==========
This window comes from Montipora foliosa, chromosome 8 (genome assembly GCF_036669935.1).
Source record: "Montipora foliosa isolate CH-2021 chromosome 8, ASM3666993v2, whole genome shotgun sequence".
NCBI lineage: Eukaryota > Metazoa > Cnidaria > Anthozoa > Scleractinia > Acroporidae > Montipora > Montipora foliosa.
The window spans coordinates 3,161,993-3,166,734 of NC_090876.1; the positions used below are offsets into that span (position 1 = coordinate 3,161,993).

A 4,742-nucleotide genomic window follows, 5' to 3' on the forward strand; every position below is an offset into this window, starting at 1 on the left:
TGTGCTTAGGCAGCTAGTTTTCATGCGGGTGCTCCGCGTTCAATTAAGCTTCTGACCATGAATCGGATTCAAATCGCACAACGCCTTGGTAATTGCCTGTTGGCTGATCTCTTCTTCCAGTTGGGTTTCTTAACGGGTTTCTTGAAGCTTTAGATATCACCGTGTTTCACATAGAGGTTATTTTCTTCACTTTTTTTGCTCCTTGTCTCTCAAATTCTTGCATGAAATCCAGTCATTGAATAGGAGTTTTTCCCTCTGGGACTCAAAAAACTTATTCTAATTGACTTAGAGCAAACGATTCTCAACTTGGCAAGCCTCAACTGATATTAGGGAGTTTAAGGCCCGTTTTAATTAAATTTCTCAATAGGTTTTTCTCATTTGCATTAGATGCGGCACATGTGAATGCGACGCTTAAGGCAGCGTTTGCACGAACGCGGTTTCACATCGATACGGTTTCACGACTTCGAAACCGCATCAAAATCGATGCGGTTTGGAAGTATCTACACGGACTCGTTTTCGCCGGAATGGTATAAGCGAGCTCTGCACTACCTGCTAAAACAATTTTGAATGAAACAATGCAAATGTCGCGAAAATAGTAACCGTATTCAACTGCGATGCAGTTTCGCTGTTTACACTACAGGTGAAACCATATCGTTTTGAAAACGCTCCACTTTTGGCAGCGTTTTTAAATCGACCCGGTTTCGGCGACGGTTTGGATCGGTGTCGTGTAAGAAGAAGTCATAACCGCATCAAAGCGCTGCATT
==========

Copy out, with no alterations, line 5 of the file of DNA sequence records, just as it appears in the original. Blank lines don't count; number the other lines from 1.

A 4,742-nucleotide genomic window follows, 5' to 3' on the forward strand; every position below is an offset into this window, starting at 1 on the left: